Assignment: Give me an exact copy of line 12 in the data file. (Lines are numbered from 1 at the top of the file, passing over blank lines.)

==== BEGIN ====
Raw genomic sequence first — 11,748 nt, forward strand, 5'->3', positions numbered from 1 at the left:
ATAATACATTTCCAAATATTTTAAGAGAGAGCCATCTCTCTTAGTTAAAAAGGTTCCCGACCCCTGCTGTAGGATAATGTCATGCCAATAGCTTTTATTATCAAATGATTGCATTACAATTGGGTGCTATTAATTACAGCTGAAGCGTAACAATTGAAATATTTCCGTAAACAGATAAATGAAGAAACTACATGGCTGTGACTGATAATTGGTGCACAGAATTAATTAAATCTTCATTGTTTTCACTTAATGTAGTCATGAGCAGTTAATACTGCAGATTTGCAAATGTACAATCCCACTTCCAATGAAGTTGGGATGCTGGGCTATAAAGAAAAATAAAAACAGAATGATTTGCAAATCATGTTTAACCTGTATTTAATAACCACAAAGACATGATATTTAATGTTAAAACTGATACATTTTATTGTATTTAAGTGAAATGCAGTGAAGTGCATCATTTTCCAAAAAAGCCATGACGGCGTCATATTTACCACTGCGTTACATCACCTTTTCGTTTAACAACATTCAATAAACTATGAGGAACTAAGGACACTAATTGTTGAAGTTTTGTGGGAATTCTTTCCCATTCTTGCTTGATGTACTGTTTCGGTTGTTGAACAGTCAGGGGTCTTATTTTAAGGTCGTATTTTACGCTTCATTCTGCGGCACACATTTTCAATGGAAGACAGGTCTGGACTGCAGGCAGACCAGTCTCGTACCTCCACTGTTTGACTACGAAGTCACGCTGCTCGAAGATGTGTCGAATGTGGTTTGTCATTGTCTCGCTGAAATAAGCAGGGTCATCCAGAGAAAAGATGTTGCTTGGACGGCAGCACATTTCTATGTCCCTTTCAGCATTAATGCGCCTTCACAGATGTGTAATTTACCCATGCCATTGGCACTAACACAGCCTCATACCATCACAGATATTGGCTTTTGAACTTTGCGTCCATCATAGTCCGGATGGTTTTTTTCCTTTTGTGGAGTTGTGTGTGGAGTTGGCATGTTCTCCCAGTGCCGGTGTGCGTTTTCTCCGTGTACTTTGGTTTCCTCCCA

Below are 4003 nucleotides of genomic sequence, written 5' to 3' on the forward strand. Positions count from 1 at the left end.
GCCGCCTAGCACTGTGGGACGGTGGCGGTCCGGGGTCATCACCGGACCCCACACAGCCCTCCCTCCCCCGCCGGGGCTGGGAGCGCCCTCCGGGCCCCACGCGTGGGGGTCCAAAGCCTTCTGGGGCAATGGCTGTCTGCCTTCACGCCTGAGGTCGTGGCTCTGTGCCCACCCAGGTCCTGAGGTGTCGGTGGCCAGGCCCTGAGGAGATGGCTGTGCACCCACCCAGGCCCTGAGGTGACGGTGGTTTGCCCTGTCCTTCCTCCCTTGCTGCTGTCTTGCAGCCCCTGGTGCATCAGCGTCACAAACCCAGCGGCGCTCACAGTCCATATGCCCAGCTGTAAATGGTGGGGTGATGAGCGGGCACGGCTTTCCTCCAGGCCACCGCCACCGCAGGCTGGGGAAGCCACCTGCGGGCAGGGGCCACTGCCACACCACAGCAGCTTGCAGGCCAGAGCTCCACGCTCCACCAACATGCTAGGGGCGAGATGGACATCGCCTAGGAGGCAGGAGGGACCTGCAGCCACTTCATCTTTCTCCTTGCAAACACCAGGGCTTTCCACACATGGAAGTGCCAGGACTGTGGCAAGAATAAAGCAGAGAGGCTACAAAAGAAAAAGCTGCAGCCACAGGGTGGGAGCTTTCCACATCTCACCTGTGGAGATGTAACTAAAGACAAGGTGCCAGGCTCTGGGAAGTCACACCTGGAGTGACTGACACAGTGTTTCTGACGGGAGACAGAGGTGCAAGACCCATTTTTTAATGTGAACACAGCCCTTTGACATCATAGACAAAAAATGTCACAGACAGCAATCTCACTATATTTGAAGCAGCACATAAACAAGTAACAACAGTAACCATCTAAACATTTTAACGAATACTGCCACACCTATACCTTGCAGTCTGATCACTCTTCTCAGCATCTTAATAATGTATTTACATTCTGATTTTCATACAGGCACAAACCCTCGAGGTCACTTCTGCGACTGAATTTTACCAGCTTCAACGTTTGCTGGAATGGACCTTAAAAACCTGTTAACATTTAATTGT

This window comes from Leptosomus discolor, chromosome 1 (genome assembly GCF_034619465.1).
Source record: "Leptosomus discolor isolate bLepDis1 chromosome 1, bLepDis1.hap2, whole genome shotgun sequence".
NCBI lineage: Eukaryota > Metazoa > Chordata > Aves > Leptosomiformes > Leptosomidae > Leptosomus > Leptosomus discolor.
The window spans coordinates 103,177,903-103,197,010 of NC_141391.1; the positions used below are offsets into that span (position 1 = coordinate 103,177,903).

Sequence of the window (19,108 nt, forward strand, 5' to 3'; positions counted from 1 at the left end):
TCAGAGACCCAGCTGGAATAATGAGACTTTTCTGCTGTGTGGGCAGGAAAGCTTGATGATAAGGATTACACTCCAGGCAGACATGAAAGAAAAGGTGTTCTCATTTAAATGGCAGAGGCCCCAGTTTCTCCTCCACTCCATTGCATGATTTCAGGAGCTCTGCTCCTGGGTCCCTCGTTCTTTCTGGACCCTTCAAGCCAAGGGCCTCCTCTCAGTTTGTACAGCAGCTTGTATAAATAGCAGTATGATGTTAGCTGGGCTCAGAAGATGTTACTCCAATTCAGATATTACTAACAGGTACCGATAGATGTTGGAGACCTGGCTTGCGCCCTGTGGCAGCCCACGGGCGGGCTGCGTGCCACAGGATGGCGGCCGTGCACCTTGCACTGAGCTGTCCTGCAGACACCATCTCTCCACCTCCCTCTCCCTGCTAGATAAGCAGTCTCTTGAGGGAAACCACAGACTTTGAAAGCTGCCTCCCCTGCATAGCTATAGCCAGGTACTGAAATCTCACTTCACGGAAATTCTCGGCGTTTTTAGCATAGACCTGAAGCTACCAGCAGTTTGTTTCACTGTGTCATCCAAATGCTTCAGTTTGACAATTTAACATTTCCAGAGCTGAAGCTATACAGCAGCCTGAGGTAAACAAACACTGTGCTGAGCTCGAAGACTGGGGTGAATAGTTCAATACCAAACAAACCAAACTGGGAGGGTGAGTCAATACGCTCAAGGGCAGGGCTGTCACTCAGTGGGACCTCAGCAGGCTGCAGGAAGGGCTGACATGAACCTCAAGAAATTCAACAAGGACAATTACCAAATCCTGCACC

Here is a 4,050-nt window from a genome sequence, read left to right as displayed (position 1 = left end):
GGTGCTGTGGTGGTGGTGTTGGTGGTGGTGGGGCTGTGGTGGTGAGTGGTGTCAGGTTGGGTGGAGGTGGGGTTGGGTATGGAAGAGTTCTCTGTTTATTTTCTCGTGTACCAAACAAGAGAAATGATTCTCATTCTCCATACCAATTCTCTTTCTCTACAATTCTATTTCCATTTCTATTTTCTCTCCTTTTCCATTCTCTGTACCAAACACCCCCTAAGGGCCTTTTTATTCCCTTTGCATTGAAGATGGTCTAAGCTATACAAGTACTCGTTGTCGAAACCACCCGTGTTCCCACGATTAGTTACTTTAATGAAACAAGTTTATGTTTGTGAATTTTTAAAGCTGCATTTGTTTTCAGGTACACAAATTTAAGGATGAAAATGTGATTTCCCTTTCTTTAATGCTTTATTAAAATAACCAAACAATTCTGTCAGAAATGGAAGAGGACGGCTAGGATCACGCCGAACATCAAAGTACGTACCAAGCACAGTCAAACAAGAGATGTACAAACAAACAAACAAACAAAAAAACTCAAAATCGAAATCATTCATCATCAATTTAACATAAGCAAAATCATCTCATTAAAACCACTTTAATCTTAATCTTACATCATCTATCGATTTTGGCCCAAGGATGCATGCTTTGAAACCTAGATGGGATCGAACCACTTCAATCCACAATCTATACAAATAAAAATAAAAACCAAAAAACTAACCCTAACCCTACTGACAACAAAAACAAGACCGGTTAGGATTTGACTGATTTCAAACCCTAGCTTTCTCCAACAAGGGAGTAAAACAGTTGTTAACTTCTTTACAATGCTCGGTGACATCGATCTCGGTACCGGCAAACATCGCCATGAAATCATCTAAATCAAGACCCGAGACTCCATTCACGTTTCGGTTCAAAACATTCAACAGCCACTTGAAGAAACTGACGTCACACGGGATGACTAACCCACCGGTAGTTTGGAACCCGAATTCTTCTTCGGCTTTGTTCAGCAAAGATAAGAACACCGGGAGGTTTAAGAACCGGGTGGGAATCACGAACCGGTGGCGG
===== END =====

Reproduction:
GGTGCTGTGGTGGTGGTGTTGGTGGTGGTGGGGCTGTGGTGGTGAGTGGTGTCAGGTTGGGTGGAGGTGGGGTTGGGTATGGAAGAGTTCTCTGTTTATTTTCTCGTGTACCAAACAAGAGAAATGATTCTCATTCTCCATACCAATTCTCTTTCTCTACAATTCTATTTCCATTTCTATTTTCTCTCCTTTTCCATTCTCTGTACCAAACACCCCCTAAGGGCCTTTTTATTCCCTTTGCATTGAAGATGGTCTAAGCTATACAAGTACTCGTTGTCGAAACCACCCGTGTTCCCACGATTAGTTACTTTAATGAAACAAGTTTATGTTTGTGAATTTTTAAAGCTGCATTTGTTTTCAGGTACACAAATTTAAGGATGAAAATGTGATTTCCCTTTCTTTAATGCTTTATTAAAATAACCAAACAATTCTGTCAGAAATGGAAGAGGACGGCTAGGATCACGCCGAACATCAAAGTACGTACCAAGCACAGTCAAACAAGAGATGTACAAACAAACAAACAAACAAAAAAACTCAAAATCGAAATCATTCATCATCAATTTAACATAAGCAAAATCATCTCATTAAAACCACTTTAATCTTAATCTTACATCATCTATCGATTTTGGCCCAAGGATGCATGCTTTGAAACCTAGATGGGATCGAACCACTTCAATCCACAATCTATACAAATAAAAATAAAAACCAAAAAACTAACCCTAACCCTACTGACAACAAAAACAAGACCGGTTAGGATTTGACTGATTTCAAACCCTAGCTTTCTCCAACAAGGGAGTAAAACAGTTGTTAACTTCTTTACAATGCTCGGTGACATCGATCTCGGTACCGGCAAACATCGCCATGAAATCATCTAAATCAAGACCCGAGACTCCATTCACGTTTCGGTTCAAAACATTCAACAGCCACTTGAAGAAACTGACGTCACACGGGATGACTAACCCACCGGTAGTTTGGAACCCGAATTCTTCTTCGGCTTTGTTCAGCAAAGATAAGAACACCGGGAGGTTTAAGAACCGGGTGGGAATCACGAACCGGTGGCGG